Seconds after the final whistle sounded, a group of rain-drenched players celebrate joyously in front of their supporters at the Port Elizabeth Stadium. The men in question are Uruguayan and their unrestrained joy is because they have seen off an obdurate Korea Republic side to reach the quarter-finals of a FIFA World Cup™ for the first time in 40 years. All eyes, of course, are on Luis Suarez, the author of both his side's goals.
An interesting, if little-mentioned, statistic about Suarez is that if you include the qualifying campaign for South Africa 2010 and the finals themselves, in the seven games in which the striker has found the net, his side have never lost, garnering five wins and two draws. Moreover he struck Uruguay's first goal on all seven occasions.
A closer look at this accomplishment shows just how vital his strikes have been. He began in the home win against Bolivia in the opening round of South American qualifying, and was on target again on Matchday 3, opening the scoring in a 2-2 draw with Chile in Montevideo. He found the net next on Matchday 14 in Venezuela, in another game that finished 2-2. His fourth strike came two games later at home to Colombia, paving the way for a 3-1 victory for La Celeste. His final, and perhaps most important, qualifying goal was the one that levelled the scores away to Ecuador in the penultimate qualifying fixture, a match Uruguay would eventually win 2-1.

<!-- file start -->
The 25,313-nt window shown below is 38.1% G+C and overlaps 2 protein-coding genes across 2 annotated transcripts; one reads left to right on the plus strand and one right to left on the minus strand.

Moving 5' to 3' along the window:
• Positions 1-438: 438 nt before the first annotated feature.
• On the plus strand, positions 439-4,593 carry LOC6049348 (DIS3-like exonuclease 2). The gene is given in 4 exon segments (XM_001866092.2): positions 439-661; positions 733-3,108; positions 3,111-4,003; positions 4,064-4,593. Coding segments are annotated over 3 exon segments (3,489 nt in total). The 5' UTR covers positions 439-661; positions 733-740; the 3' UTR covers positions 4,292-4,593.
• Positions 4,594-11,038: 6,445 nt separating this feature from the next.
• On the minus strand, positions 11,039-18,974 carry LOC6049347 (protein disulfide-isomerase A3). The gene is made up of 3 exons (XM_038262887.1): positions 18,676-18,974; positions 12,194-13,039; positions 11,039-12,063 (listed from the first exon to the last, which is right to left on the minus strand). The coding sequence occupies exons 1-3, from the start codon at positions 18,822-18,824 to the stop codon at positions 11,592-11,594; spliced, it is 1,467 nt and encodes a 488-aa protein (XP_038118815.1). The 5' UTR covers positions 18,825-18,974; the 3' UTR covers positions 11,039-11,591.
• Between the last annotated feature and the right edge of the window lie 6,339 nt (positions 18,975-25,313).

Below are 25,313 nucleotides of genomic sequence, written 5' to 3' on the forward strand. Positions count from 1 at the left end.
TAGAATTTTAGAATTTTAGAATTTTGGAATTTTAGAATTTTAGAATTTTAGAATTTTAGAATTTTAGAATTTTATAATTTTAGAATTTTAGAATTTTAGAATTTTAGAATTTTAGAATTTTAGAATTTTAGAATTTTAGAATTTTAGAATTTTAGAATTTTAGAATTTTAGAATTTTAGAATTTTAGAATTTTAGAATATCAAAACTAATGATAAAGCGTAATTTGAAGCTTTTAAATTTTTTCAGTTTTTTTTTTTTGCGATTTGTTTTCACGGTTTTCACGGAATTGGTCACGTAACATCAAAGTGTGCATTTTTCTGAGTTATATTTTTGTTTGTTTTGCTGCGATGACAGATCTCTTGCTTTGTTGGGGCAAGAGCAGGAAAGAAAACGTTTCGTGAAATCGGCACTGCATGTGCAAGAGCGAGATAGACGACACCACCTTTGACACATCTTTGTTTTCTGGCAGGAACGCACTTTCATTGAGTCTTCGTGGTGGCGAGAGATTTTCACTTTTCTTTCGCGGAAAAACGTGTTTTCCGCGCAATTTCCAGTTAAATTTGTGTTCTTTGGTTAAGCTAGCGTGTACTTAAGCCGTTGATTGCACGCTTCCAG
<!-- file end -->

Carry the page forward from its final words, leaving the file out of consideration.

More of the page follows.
Here in South Africa, Mexico and now Korea Republic have also been on the receiving end of his goals. "As a striker, you're always looking to find the net. On this occasion, the goals allowed me to help the team through – that's the most important thing. Here what mattered was reaching the quarter-finals of the World Cup," the player told FIFA.com just moments after the victory over the South Koreans in Port Elizabeth.
Sporting a jacket and loosely-knotted tie, Suarez could barely speak out of fatigue, the result of a hard afternoon's work chasing the tireless Koreans. "We knew it wasn't going to be easy," said Uruguay's two-goal hero. "The early strike helped calm us down but we sat back in the second half and tried to protect the lead. That allowed Korea Republic to get on top and we were suffering for a while. But after their equaliser we knew we had to start playing again, and luckily for us we managed to win it."
Although the Ajax man produced a subtle finish for his side's opener, the pick of his two goals was the second: a right-footed strike from the left side of the box that curled just inside the far post. "It was a good one, wasn't it?" he said with a broad smile on his face. "When I got on the ball the only option I had was to go for goal. I wasn't trying to put it there but the funny thing is I scored a similar goal for Ajax last year. I’m just telling you that so they don't say it was a coincidence."
With a host of journalists hoping to catch a word with the Celeste match-winner in the mixed zone, there was time for just one more question: what is Uruguay’s objective now? "We've achieved the first two of them but we need to take things game by game," he replied. "The 32 teams that started the World Cup came to South Africa with the aim of making the Final, but then that number came down to 16 and now we're in the last eight. So our objective has to be to go on and become world champions." If Super Suarez keeps on scoring the goals, who knows how far Uruguay can go?